It’s not quite at the level of Brock-for-Broglio or letting Greg Maddux bolt for Atlanta, but the Cubs electing to non-tender Kyle Schwarber after the 2020 season is hurting more and more.
Our former Large Adult Son is headed to his second Fall Classic after the Phillies dispatched the Padres from the NLCS in five games on Sunday.
Schwarber is far from just a dude along for the ride, too. He hit a gargantuan 488-foot Game 1 homer that may still be climbing and went yard again in Saturday’s Game 4 that put the Phillies in firm control of the series. After a slow start to the playoffs, he’s OPSing .832 with three homers, six RBI and nine walks over 11 postseason games.
He’s one of the faces of the Phillies’ first trip to the World Series in 13 years. If they can topple the Astros, he’ll probably be as beloved in Philadelphia as he was on the North Side of Chicago.
It all comes on the heels of a regular season that saw Schwarber hit a National League-leading 46 homers in the first year of a four-year, $79 million deal.
At 29, Schwarber’s clubhouse presence and onfield production could have made him an ideal building block for the “next great Cubs team” had ownership not passed on the $9-10 million he was projected to make in arbitration. (The Cubs ended up signing Joc Pederson for $7 million instead.)
His power also would’ve helped this year’s White Sox team had Jerry Reinsdorf elected to open the checkbook for a player who could’ve helped the lineup.
Alas, their frugality was Philadelphia’s gain and Schwarber helped elevate a previously disappointing Phillies lineup to a championship level.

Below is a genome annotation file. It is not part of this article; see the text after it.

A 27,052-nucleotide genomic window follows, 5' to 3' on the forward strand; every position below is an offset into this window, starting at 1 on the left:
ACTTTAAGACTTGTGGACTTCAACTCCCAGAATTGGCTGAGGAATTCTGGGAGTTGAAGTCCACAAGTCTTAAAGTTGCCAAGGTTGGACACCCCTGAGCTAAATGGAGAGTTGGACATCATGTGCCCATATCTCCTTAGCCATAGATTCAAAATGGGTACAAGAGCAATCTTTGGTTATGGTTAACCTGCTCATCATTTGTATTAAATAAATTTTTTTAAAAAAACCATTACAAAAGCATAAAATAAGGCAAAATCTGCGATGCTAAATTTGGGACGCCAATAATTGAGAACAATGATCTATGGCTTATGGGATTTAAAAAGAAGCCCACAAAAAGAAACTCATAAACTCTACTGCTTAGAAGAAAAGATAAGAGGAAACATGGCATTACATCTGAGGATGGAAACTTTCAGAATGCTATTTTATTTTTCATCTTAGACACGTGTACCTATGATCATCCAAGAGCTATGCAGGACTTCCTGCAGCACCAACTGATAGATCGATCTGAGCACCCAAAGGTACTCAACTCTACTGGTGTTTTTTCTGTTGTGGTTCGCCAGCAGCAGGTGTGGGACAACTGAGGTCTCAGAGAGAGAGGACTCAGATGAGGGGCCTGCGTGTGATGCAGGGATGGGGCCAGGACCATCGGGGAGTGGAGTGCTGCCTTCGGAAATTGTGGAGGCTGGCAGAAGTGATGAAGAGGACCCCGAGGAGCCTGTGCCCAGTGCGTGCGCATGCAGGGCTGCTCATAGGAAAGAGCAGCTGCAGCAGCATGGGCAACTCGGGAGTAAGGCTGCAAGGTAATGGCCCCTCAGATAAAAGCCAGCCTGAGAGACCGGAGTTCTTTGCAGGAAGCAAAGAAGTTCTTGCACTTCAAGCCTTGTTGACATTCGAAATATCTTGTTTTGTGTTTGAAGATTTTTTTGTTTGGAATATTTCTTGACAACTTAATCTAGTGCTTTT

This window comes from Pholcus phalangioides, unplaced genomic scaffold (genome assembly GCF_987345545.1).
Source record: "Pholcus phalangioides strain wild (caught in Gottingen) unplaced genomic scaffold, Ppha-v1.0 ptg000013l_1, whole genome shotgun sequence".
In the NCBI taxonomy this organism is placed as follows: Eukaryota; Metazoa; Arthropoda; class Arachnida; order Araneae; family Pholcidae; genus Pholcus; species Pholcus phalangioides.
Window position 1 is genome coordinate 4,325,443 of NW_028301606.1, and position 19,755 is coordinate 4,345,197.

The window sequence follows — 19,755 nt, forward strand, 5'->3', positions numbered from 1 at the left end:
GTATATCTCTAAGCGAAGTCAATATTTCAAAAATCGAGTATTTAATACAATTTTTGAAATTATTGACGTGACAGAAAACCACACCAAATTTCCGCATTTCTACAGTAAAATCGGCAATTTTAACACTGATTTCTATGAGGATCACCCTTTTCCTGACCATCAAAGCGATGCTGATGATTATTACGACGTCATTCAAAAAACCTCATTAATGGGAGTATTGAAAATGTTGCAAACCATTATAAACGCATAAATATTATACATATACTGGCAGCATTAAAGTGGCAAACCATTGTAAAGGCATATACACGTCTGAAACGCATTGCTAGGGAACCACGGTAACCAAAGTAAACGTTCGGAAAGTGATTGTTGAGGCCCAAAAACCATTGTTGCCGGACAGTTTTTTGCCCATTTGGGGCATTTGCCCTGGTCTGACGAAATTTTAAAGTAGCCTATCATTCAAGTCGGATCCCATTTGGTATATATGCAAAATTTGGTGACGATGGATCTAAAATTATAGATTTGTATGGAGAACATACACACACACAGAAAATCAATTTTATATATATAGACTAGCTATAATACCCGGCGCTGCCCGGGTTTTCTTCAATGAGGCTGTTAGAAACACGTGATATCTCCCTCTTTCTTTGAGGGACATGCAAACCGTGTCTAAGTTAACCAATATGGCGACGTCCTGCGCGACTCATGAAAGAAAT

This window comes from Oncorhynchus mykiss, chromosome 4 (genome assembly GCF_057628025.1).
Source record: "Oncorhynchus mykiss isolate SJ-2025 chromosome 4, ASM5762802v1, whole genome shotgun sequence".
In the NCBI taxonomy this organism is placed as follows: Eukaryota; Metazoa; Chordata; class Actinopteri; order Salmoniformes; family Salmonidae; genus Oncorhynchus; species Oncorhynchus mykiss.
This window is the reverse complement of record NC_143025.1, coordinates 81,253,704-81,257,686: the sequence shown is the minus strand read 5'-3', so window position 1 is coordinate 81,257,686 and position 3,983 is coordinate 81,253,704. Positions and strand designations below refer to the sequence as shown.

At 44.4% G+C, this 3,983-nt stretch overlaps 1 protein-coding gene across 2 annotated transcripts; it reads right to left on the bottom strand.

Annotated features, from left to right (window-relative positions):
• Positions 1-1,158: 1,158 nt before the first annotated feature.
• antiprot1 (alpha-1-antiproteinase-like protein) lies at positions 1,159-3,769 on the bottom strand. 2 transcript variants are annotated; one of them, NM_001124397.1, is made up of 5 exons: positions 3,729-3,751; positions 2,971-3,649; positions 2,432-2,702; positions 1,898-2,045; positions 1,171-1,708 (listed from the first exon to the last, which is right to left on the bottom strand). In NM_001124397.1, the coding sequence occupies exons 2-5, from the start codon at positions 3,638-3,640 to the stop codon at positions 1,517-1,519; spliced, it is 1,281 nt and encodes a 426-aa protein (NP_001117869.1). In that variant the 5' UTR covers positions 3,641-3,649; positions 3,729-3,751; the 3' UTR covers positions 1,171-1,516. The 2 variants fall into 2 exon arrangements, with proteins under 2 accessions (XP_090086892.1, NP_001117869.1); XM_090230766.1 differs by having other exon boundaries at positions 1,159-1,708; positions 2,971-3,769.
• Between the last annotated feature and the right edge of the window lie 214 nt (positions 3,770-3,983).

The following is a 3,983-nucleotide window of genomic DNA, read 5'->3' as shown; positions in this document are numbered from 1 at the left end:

Would Schwarber be hitting like this if he was still wearing a Cubs uniform? It’s debatable. The former outfielder has said the release “turned out to be one of the better things that could happen for me” and maybe it was a kick in the pants for a player who struggled through that weird 2020 season.
But while it looks like the Cubs may have expertly avoided handing large albatross contracts to Javier Baez and Kris Bryant, letting a World Series hero like Schwarber walk over relative peanuts is a mistake that grows bigger with each big Schwarber swing.
• The Blackhawks, meanwhile, have won three straight games and welcome Florida (Tuesday) and Edmonton (Thursday) to town this week. In tearing down the roster for a tank, GM Kyle Davidson has stocked the roster with guys not keen on giving up. All three victories have included comebacks from two-goal deficits.
• The White Sox reportedly plan to interview Ozzie Guillen for his old managing job this week, but could the World Series break be a good time to announce the hiring of Astros bench coach Joe Espada?
• Here’s a sentence that would’ve blown minds in, say, 1995: Illinois football goes for its third straight win over Nebraska with a 2:30 kickoff on Saturday. The Illini’s Big Ten West title hopes got a nice boost with Purdue’s loss in Madison over the weekend.
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